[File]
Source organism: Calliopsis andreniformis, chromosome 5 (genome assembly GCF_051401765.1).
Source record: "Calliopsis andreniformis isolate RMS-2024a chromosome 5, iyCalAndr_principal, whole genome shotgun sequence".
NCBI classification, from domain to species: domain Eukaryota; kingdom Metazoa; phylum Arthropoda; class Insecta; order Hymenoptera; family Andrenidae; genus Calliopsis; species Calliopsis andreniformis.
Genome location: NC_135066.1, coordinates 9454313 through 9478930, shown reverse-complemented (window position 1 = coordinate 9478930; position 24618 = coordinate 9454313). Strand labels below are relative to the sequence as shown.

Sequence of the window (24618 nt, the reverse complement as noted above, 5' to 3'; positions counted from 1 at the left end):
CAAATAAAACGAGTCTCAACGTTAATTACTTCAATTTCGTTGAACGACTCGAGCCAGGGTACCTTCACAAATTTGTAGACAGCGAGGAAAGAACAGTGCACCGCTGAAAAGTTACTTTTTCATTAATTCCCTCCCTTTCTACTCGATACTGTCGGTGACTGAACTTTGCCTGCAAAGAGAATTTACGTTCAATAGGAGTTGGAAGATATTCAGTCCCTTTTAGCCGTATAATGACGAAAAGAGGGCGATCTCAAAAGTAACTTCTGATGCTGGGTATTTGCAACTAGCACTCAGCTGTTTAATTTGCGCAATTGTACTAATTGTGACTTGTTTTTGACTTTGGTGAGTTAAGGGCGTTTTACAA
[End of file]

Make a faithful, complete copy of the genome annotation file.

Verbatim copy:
Source organism: Calliopsis andreniformis, chromosome 5 (genome assembly GCF_051401765.1).
Source record: "Calliopsis andreniformis isolate RMS-2024a chromosome 5, iyCalAndr_principal, whole genome shotgun sequence".
NCBI classification, from domain to species: domain Eukaryota; kingdom Metazoa; phylum Arthropoda; class Insecta; order Hymenoptera; family Andrenidae; genus Calliopsis; species Calliopsis andreniformis.
Genome location: NC_135066.1, coordinates 9454313 through 9478930, shown reverse-complemented (window position 1 = coordinate 9478930; position 24618 = coordinate 9454313). Strand labels below are relative to the sequence as shown.

Sequence of the window (24618 nt, the reverse complement as noted above, 5' to 3'; positions counted from 1 at the left end):
CAAATAAAACGAGTCTCAACGTTAATTACTTCAATTTCGTTGAACGACTCGAGCCAGGGTACCTTCACAAATTTGTAGACAGCGAGGAAAGAACAGTGCACCGCTGAAAAGTTACTTTTTCATTAATTCCCTCCCTTTCTACTCGATACTGTCGGTGACTGAACTTTGCCTGCAAAGAGAATTTACGTTCAATAGGAGTTGGAAGATATTCAGTCCCTTTTAGCCGTATAATGACGAAAAGAGGGCGATCTCAAAAGTAACTTCTGATGCTGGGTATTTGCAACTAGCACTCAGCTGTTTAATTTGCGCAATTGTACTAATTGTGACTTGTTTTTGACTTTGGTGAGTTAAGGGCGTTTTACAA